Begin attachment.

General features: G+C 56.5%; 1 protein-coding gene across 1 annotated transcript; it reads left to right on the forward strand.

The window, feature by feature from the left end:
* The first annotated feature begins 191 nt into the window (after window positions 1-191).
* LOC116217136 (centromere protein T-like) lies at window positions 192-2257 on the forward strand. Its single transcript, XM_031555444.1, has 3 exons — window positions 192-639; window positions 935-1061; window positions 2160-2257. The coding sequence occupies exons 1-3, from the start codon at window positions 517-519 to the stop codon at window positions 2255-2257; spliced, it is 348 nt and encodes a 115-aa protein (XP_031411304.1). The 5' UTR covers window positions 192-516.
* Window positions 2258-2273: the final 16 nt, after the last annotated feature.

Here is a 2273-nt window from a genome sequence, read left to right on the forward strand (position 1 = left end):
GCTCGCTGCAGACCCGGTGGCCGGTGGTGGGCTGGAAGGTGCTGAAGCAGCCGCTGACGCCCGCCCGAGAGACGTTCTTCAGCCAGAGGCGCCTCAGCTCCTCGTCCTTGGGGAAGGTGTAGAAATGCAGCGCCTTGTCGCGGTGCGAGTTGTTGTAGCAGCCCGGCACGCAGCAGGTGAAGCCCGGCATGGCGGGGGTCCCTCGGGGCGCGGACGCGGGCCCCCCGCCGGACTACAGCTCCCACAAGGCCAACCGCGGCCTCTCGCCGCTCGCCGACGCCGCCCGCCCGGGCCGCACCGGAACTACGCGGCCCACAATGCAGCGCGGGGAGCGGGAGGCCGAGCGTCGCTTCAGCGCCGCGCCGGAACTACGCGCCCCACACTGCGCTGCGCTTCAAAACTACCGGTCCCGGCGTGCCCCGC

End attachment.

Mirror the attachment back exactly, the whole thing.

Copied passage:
General features: G+C 56.5%; 1 protein-coding gene across 1 annotated transcript; it reads left to right on the forward strand.

The window, feature by feature from the left end:
* The first annotated feature begins 191 nt into the window (after window positions 1-191).
* LOC116217136 (centromere protein T-like) lies at window positions 192-2257 on the forward strand. Its single transcript, XM_031555444.1, has 3 exons — window positions 192-639; window positions 935-1061; window positions 2160-2257. The coding sequence occupies exons 1-3, from the start codon at window positions 517-519 to the stop codon at window positions 2255-2257; spliced, it is 348 nt and encodes a 115-aa protein (XP_031411304.1). The 5' UTR covers window positions 192-516.
* Window positions 2258-2273: the final 16 nt, after the last annotated feature.

Here is a 2273-nt window from a genome sequence, read left to right on the forward strand (position 1 = left end):
GCTCGCTGCAGACCCGGTGGCCGGTGGTGGGCTGGAAGGTGCTGAAGCAGCCGCTGACGCCCGCCCGAGAGACGTTCTTCAGCCAGAGGCGCCTCAGCTCCTCGTCCTTGGGGAAGGTGTAGAAATGCAGCGCCTTGTCGCGGTGCGAGTTGTTGTAGCAGCCCGGCACGCAGCAGGTGAAGCCCGGCATGGCGGGGGTCCCTCGGGGCGCGGACGCGGGCCCCCCGCCGGACTACAGCTCCCACAAGGCCAACCGCGGCCTCTCGCCGCTCGCCGACGCCGCCCGCCCGGGCCGCACCGGAACTACGCGGCCCACAATGCAGCGCGGGGAGCGGGAGGCCGAGCGTCGCTTCAGCGCCGCGCCGGAACTACGCGCCCCACACTGCGCTGCGCTTCAAAACTACCGGTCCCGGCGTGCCCCGC